Len Fisk Elected First American President of COSPAR

Len Fisk Elected First American President of COSPAR

Dr. Lennard A. Fisk has been elected President of the Committee on Space Research (COSPAR) of the International Council of Science (ICSU), the first American to hold that position.  Created at the beginning of the Space Age, COSPAR promotes scientific research in space on an international level and provides a forum for discussion for space scientists around the world. 

A solar physicist by training, Fisk is currently the Thomas M. Donohue Distinguished University Professor of Space Science at the University of Michigan.  He joined the university faculty in 1993 after 6 years serving as NASA Associate Administrator for Space Science and Applications.   A member of the National Academy of Sciences (NAS), he served as chairman of the National Research Council’s Space Studies Board (SSB) from 2003-2008.  (The National Research Council is the operating arm of the NAS, National Academy of Engineering and Institute of Medicine — collectively called The National Academies.)

Dr. Lennard A. Fisk.  Photo credit:  University of Michigan website

COSPAR members are national scientific institutions, primarily Academies of Science.  The NAS is the U.S. member of COSPAR and the SSB is the U.S. National Committee to COSPAR.  NAS President Ralph Cicerone appointed Fisk to be the U.S. representative to COSPAR in 2012.

Historically, the President of COSPAR was a European and the United States and the Soviet Union were each allocated a Vice President slot.   That tradition was discontinued after the end of the Cold War, but Fisk is the first American to be elected President.  It is a 4-year term.

Fisk said via email that “I have always believed and believe even more today that space research and human space exploration should be pursued, where possible, through international cooperation.”  COSPAR can be an “important contributor” in promoting cooperation, he added, and as President he plans to “actively use all the tools that COSPAR has available” to ensure that the scientific exploration of space is a “truly international endeavor.”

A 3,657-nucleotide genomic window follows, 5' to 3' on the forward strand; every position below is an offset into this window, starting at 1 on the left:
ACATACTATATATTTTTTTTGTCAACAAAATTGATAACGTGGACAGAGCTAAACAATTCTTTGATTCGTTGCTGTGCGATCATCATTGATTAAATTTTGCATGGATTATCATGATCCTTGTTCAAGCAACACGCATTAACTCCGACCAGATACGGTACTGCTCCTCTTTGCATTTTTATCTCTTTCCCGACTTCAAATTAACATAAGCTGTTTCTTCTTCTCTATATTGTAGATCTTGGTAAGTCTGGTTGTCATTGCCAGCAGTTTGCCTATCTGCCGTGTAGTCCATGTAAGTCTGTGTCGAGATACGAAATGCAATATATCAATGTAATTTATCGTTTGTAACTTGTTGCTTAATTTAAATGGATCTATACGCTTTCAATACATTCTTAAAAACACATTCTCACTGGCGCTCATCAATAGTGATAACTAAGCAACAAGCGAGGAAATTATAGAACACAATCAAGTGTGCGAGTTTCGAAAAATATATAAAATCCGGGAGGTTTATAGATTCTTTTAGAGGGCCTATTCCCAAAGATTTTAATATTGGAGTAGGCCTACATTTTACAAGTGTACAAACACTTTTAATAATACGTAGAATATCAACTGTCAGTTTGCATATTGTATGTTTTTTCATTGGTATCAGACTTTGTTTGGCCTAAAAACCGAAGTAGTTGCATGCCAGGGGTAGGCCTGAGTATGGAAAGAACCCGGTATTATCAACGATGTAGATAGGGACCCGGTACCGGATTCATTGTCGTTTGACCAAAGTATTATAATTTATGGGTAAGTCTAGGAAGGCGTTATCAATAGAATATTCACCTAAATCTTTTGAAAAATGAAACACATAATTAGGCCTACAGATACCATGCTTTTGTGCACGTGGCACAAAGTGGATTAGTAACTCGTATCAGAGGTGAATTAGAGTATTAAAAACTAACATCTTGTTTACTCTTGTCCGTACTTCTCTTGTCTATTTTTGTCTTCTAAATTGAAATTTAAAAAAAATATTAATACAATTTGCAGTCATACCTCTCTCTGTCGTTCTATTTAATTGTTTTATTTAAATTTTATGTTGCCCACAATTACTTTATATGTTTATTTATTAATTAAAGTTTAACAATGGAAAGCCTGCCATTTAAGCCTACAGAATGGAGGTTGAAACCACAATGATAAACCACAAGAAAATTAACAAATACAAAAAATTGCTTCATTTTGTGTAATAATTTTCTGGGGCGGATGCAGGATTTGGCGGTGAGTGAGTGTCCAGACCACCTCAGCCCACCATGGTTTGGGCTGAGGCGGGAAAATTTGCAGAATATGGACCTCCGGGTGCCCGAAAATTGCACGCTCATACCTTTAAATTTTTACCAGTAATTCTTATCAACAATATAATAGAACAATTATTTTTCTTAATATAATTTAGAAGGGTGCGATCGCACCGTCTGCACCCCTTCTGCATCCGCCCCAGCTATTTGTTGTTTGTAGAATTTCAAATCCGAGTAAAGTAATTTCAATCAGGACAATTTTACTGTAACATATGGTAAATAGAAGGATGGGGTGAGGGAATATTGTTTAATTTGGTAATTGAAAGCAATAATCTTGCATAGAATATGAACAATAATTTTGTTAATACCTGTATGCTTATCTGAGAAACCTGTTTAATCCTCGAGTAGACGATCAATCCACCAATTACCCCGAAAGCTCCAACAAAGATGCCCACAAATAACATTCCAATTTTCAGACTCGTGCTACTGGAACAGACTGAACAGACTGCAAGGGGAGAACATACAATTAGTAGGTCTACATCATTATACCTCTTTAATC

COSPAR was established by ICSU in 1958 as an outgrowth of the International Geophysical Year (IGY), an 18-month effort from July 1957-December 1958 during which scientists from 66 nations cooperated together in studying the geophysics of planet Earth.   The Soviet Union and the United States both announced that they would launch satellites in support of the IGY and, indeed, both did launch their first satellites during that time period.  While he was chairman of the SSB, Fisk led an international commemoration of the 50th anniversary of the IGY with public lectures across the United States and in Paris, where COSPAR is headquartered.  Many of the lectures from that series are published in Forging the Future of Space Science: The Next 50 Years, published by the National Academies Press.

COSPAR is perhaps best known for its biennial scientific assemblies that attract the world’s top space scientists to share discoveries and plans for the future.  The 40th COSPAR meeting recently concluded in Moscow.  The venue became problematic in April when the White House directed agencies to limit their interactions with Russia because of Russia’s actions in Ukraine.  A NASA memo explaining the White House guidance said that NASA personnel could participate in multilateral meetings that involved Russians, but only if they were held outside Russia.  Fisk is widely credited with convincing administration officials to exempt the COSPAR meeting in Moscow from that restriction.  NASA said that 35 NASA employees were given permission to participate in the meeting.

User Comments

SpacePolicyOnline.com has the right (but not the obligation) to monitor the comments and to remove any materials it deems inappropriate.  We do not post comments that include links to other websites since we have no control over that content nor can we verify the security of such links.